Mindfulness and meditation are often touted as the path to inner peace, but is such a thing truly possible? Establishing healthy habits is difficult at the best of times, so the thought of starting a meditation practice while your life is in turmoil may seem like a waste of precious energy at best—and an insurmountable challenge at worst.
Mindfulness sounds like the practice of someone who already has their life in order: someone who drinks kale smoothies and can do a forearm stand in hot yoga; someone who has the additional time and desire to pursue such flighty endeavors. It may seem almost impossible for someone already facing the challenges that come with recovering from addiction.
But what if there was verifiable evidence that you can strengthen your brain like you can your biceps? Not just in a philosophical way, but actual physical changes that can positively impact your life and mood? Would you be more likely to give your mind a workout if the benefits were more measurable?
Scientific research shows that mindfulness and meditation can change the actual chemistry of your brain, making it more than just finding a quiet moment to breathe and the ideal tool for people struggling with their emotions, desires and place in the world.
According to Dr. Meredith Sagan of Prominence Treatment Center in Calabasas, California, “A Harvard-based study found that daily mindfulness meditation appears associated with increased gray matter in the hippocampus—the center of the brain responsible for recovery-centric qualities like learning memory, self-awareness, compassion and introspection. The research showed that those who engaged in mindful meditation 27 minutes a day for eight weeks had reductions in the mass/density of the amygdala, a brain structure associated with inducing feelings of stress and anxiety.”
By virtue of its ability to increase the capacity to regulate affect, promote self-care and reduce feelings of stress and anxiety, Dr. Sagan says that when we look at these findings together, we can see how the practice of mindful meditation can act as a tool for healing and long-term recovery.
Addictive “triggers” are stress responses to thoughts, feelings or sensations that disrupt the mind of an addict and light up a series of brain signals that create the impulse to eliminate the distress by medicating it with drugs. By incorporating mindfulness into their treatment program, people with addiction issues can substitute that impulse to self-medicate with meditation and re-route their thoughts to crave the sense of calm from mindfulness instead. This practice can act as a form of cognitive behavioral therapy (CBT).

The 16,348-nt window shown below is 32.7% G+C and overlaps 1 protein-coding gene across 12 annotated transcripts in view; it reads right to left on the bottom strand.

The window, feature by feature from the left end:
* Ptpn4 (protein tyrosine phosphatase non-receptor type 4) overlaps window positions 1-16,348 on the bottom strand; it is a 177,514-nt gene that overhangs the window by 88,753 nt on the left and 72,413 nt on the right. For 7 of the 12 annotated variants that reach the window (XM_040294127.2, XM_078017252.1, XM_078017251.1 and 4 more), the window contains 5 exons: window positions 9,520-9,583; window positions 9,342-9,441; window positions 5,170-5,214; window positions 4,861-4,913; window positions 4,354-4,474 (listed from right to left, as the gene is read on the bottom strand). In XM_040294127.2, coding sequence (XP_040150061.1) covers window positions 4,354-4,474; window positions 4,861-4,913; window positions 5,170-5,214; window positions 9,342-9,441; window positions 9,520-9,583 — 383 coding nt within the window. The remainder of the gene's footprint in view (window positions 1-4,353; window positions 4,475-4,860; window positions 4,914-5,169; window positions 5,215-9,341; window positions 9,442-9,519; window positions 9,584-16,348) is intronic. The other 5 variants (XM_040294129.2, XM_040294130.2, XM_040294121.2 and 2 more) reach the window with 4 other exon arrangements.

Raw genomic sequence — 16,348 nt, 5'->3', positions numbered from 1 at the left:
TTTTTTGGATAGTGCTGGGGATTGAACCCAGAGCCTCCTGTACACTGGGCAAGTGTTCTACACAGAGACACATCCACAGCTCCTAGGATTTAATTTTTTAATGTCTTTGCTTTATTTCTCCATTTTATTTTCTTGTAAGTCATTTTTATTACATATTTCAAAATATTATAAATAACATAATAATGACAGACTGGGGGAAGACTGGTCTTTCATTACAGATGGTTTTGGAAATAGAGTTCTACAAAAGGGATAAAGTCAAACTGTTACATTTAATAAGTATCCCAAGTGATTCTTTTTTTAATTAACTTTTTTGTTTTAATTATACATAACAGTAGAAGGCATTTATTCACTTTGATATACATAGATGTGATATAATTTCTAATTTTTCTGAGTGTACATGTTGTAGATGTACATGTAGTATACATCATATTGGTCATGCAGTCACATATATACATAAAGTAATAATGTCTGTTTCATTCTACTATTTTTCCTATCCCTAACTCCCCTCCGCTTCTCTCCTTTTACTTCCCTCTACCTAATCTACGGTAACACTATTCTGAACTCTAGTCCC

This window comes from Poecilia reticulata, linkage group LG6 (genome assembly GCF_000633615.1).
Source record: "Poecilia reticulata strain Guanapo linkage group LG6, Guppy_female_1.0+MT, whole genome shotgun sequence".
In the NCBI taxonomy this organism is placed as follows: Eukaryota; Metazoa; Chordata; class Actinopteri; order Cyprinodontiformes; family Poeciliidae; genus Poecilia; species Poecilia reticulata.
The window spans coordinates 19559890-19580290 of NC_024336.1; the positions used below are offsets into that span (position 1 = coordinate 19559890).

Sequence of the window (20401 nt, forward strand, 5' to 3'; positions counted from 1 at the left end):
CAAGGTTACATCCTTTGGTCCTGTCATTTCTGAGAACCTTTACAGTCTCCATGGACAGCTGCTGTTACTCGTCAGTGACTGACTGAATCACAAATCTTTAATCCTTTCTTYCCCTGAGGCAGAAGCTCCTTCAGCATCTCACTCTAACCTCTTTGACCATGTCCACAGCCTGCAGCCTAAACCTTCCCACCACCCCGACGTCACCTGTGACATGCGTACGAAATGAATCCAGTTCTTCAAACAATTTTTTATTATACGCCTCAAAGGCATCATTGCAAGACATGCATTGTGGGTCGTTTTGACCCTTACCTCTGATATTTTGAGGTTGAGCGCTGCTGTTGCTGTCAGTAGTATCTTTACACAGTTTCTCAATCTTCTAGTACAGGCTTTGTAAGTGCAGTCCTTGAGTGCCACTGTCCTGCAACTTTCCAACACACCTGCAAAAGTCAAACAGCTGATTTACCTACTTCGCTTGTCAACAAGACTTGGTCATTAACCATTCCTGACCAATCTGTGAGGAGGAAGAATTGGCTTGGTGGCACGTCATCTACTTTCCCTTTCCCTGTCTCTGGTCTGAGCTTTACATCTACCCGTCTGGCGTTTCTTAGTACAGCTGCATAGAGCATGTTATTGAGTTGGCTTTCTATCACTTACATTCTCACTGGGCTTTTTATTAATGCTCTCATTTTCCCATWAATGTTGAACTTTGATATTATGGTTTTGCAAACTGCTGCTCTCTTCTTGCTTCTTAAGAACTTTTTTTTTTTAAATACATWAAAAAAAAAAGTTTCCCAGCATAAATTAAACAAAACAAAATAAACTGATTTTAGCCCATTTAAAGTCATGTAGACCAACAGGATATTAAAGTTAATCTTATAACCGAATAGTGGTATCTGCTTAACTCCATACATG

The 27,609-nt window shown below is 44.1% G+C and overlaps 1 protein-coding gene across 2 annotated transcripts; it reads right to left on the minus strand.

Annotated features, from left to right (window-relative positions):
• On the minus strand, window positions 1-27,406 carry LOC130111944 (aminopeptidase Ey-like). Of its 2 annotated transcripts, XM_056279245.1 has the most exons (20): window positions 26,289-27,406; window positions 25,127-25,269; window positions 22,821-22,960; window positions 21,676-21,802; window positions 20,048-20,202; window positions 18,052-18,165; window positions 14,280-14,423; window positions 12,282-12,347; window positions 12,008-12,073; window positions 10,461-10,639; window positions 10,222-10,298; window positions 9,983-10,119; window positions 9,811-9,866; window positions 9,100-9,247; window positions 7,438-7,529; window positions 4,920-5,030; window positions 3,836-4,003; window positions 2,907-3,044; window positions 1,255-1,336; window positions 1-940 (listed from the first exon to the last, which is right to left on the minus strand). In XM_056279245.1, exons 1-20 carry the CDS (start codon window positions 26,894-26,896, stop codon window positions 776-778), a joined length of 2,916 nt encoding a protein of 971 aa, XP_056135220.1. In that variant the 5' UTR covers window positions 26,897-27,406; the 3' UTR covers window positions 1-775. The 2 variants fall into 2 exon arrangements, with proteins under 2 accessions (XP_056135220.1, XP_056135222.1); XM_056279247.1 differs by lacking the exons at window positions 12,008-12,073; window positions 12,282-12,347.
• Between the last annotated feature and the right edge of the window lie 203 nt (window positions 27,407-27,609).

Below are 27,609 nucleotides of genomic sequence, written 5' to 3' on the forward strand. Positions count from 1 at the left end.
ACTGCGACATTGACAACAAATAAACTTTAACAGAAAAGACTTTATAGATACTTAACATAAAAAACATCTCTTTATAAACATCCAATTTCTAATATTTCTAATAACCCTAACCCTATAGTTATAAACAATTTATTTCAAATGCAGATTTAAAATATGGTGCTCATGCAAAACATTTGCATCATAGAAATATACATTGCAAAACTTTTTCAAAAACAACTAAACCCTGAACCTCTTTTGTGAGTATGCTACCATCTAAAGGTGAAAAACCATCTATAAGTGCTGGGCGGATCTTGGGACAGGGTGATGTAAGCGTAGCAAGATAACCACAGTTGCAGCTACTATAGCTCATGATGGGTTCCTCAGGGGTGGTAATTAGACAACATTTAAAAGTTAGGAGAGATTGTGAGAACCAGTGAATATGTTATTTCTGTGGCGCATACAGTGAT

“Both CBT and mindfulness promote the idea of improving consciousness and clarity,” says Dr. Sagan. “The ability to see more, as well as more clearly, enables those in recovery to identify their relapse triggers more quickly as well as recognize that these distorted thoughts/feelings are transient and will pass when contrary actions are taken.”
“There is an axiom in the 12-step community: ‘The only thing you need to change to stay sober is … everything!’” Dr. Sagan adds. “To a large extent, sobriety can be thought of as a shift from addictive to recovery-based thinking, feeling and behavior. This requires the development of non-using coping techniques, ways of dealing with stress, interacting with others and engaging in activities that promote health and wellness. That is why forming new hobbies, interests and social activities are so important in preventing relapse.”
But what is mindfulness? Mindfulness is a specific form of meditation. The practice was developed to gain clarity and insight by slowing down the mind to become aware of experience on a moment-to-moment, breath-by-breath basis without judgment. It’s as easy—and as challenging—as focusing on your breathing and allowing your thoughts to come and go without assigning emotions or judgment: a continuous clearing of the mind.
Sounds simple, right? It really is. So where do you begin? Joining a local mindful meditation group or class is a good way to get started. These venues are often free and are welcoming and supportive of beginners. The sense of community and having a teacher or mentor is another added benefit to learning meditation in a group setting. If you aren’t quite ready to go public with your practice, there are countless apps, videos and audio of guided meditations online, many of which are free.
Experiment with different styles, find what works for you and make a commitment to continue. Even something as simple as setting a timer or a calendar reminder on your phone can be a solid step to get started. Try it for a predetermined, reasonable amount of time, like ten minutes a day for 30 days, and evaluate the difference in your life and state of mind to get a sense of personal progress.
One of the core components of addiction is the struggle against one’s own mind and the desire to mask or numb emotions. Mindfulness can help change your perspective and eliminate some of the shame and regret that comes with chasing impulses instead of making empowered choices. Just find a quiet, comfortable place to sit, bring a relaxed awareness to your breath and posture, and focus on your physicality instead of your thoughts to invite more clarity and contentment into your life—and develop a healthy coping mechanism in the process.
Ashley McCann is a 200-hour certified yoga teacher who writes on all things mindfulness and wellness, including the challenges of balancing modern-day family life. Named to Ignite Social Media’s “100 Women Bloggers You Should Read,” you can find more of Ashley’s musings at www.ashleyquitefrankly.com.